Author Archives: Nicola Dowson

About Nicola Dowson

Nicola is Senior Library Services Manager for Research Support at the Open University Library. Her role involves working in partnership across the University to develop products and services that support the University’s research activity.

New academic writing mini-collection

We have a new mini-collection of books on academic writing, purchased on the recommendation of PACE (Professional and Academic Communication in English) in order to support postgraduate reseachers.

There are a handful of print books, which are housed on the second floor of the Library building alongside the research methods print books (near The Park). They are available on a reference basis (i.e. they cannot be taken out of the library) in order to maximise the number of people who can use them.

There are also a number of ebooks, which you can access online:

We will be adding a few more titles to this collection in the near future.

We hope you enjoy using them and do feed back any comments regarding the collection!

New research methods print books

In response to feedback from postgraduate researchers, we now have a collection of over 70 print research methods books.

They are housed on the second floor of the Library building (near The Park) and are available on a reference basis (i.e. they cannot be taken out of the library) in order to maximise the number of people who can use them.

These titles were recommended by postgraduate researchers and cover many topics, including:

  • literature searching
  • writing research proposals
  • surveys
  • SPSS
  • ethnography
  • qualitative data analysis
  • mixed methods research

There are specific titles addressing subject areas such as education, business, management and the social sciences more broadly.

We hope you enjoy using them and do feed back any comments regarding the collection!

Public speaking and presentation skills for early career researchers

The Charlesworth Group, a publishing services company, are running a webinar on public speaking and presentation skills for early career researchers.

It’s on Tuesday July 30th @ 10:00am or @ 14:00pm BST and you can get more info and sign up here on their webinar schedule for the year:

https://www.cwauthors.com/article/webinar-schedule-2019

 

What is a systematic review and how does it differ from a ‘regular’ literature review?

There are a lot of different types of literature review and there is a lot of different terminology surrounding literature reviews.

This creates confusion and there is a particularly large amount of confusion regarding systematic reviews. The term, strictly speaking, refers to a specific and particularly rigourous method that has its origins in biomedicine and healthcare (although it is adapted and used in other disciplines). However, many people use the term to refer to a ‘regular’ literature review that is methodical and comprehensive.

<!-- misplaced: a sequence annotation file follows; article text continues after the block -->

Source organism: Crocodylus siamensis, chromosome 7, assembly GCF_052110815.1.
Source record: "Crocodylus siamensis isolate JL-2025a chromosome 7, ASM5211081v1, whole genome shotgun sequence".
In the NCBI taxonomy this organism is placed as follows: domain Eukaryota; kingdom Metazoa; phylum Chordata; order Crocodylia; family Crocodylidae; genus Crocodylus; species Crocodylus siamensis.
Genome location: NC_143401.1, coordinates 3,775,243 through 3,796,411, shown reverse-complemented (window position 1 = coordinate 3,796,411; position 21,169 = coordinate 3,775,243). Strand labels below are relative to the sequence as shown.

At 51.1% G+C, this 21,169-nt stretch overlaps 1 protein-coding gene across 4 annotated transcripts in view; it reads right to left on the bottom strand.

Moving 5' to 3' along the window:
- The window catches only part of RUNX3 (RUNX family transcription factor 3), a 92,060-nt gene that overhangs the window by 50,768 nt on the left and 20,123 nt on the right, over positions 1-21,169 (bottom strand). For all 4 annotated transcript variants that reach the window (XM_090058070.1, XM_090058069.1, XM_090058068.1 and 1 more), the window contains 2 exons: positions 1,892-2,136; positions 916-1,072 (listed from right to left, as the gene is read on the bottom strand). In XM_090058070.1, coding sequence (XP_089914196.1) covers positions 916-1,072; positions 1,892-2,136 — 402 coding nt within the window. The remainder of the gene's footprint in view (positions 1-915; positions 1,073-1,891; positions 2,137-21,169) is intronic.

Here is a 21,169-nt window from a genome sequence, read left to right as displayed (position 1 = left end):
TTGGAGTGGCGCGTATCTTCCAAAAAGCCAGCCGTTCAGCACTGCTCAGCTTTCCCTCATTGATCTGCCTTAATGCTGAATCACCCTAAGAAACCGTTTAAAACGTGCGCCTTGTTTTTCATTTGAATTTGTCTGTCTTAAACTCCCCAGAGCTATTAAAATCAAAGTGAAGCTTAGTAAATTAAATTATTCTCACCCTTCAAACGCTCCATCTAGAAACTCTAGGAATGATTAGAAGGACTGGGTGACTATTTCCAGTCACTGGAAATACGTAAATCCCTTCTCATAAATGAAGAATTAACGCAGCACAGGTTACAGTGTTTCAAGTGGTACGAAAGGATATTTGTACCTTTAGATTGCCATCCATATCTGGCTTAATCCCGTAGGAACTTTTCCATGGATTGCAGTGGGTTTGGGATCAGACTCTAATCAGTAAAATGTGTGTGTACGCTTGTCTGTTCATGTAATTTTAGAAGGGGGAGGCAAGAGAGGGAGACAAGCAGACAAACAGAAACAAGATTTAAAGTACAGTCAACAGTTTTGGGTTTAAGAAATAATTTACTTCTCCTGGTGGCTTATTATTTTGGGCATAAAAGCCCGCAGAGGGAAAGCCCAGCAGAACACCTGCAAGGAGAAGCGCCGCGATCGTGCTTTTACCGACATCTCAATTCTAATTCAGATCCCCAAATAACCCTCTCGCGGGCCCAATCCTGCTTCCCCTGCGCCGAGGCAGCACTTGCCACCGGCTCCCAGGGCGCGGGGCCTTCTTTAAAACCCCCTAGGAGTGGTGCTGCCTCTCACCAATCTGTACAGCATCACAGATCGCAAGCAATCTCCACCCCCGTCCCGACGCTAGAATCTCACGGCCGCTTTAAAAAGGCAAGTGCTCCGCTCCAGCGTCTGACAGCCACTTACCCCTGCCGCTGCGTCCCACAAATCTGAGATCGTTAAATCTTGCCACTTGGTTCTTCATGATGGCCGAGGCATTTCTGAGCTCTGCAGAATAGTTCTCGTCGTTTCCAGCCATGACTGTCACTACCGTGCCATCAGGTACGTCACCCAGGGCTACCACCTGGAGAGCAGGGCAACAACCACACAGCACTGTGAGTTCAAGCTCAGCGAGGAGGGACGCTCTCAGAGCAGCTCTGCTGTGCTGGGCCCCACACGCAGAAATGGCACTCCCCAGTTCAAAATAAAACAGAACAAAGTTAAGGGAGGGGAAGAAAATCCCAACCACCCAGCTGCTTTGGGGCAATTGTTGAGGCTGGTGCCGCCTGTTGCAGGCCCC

In short, if somebody asks you to carry out a systematic review, it is worth clarifying exactly what they have in mind.

Here, we will spell out the differences between ‘regular’ literature reviews and systematic reviews as we see them:

‘Regular’ literature reviews

A regular literature review involves finding, analysing and synthesizing relevant literature, then presenting it in an organised way to the reader.

Regular literature reviews can be methodical and comprehensive. They can involve attempting to find all the literature there is on a topic, recording results and reflecting on strategies. We could even describe them as being “systematic” in an informal way but they do not employ the full formal methods of a systematic review, as outlined below.

Systematic reviews

In biomedicine and healthcare a systematic review aims to be exhaustive, objective, transparent and replicable, employing specific methods to reach these goals. It typically involves stages such as:

  • Creation of a structured research question to guide the process
  • Writing a protocol or following a previously established protocol, which sets out the methods the systematic review will use
    • A protocol covers things like which databases will be used, why they will be used, what keywords will be used, what other search techniques will be used. The protocol is usually developed through testing and is often peer-reviewed
  • A methods sections, including:
    • A list of all databases and/or journals that were searched
    • The exact keywords, limiters etc. that were used
    • When each search was undertaken
    • How many results each seach found
  • The titles and abstracts of articles found are compared against inclusion criteria
  • Meta-analysis may be undertaken
    • In this context, meta-analysis refers to the statistical analysis of data from comparable studies
  • Reporting on the results of all included studies, highlighting any similarities and differences between them

A systematic review is often preceded by a scoping review, a relatively brief search of relevant databases, which aims to tell you whether your research question, in its current form, is worth pursuing or whether it needs changing. This a process tells researchers whether a recent or ongoing review of the topic already exists – if it does then a new systematic review may not be necessary.

The description above is necessarily brief and partial. We recommend that you consult guidance such as that produced by the Centre for Reviews and Dissemination (CRD) for a fuller explanation of how systematic reviews work in biomedicine and healthcare.

As mentioned, the systematic reviews method has been adapted by other disciplines. For example, the Campbell Collaboration have adopted the method, defining systematic reviews and producing guidance with a focus more on the social sciences. There are also books (e.g. this book we have in print at the Library) and articles (e.g. this article which is open access) on systematic reviews in the social sciences.